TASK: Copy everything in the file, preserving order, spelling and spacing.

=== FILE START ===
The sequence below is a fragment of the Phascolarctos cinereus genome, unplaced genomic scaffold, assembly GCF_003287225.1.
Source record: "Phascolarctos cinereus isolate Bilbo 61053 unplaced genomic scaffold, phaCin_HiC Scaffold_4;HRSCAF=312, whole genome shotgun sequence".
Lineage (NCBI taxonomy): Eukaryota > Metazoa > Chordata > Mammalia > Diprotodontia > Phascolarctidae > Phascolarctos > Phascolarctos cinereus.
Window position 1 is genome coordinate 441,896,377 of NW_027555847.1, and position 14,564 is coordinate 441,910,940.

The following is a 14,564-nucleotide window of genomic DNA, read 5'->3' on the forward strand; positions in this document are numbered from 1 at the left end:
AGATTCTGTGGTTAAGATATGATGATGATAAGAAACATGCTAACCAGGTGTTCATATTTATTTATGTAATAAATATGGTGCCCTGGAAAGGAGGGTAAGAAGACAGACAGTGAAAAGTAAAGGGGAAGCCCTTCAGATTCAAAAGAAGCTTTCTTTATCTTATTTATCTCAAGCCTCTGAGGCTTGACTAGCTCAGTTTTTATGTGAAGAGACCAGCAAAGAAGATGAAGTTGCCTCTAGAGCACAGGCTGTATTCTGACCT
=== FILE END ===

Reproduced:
The sequence below is a fragment of the Phascolarctos cinereus genome, unplaced genomic scaffold, assembly GCF_003287225.1.
Source record: "Phascolarctos cinereus isolate Bilbo 61053 unplaced genomic scaffold, phaCin_HiC Scaffold_4;HRSCAF=312, whole genome shotgun sequence".
Lineage (NCBI taxonomy): Eukaryota > Metazoa > Chordata > Mammalia > Diprotodontia > Phascolarctidae > Phascolarctos > Phascolarctos cinereus.
Window position 1 is genome coordinate 441,896,377 of NW_027555847.1, and position 14,564 is coordinate 441,910,940.

The following is a 14,564-nucleotide window of genomic DNA, read 5'->3' on the forward strand; positions in this document are numbered from 1 at the left end:
AGATTCTGTGGTTAAGATATGATGATGATAAGAAACATGCTAACCAGGTGTTCATATTTATTTATGTAATAAATATGGTGCCCTGGAAAGGAGGGTAAGAAGACAGACAGTGAAAAGTAAAGGGGAAGCCCTTCAGATTCAAAAGAAGCTTTCTTTATCTTATTTATCTCAAGCCTCTGAGGCTTGACTAGCTCAGTTTTTATGTGAAGAGACCAGCAAAGAAGATGAAGTTGCCTCTAGAGCACAGGCTGTATTCTGACCT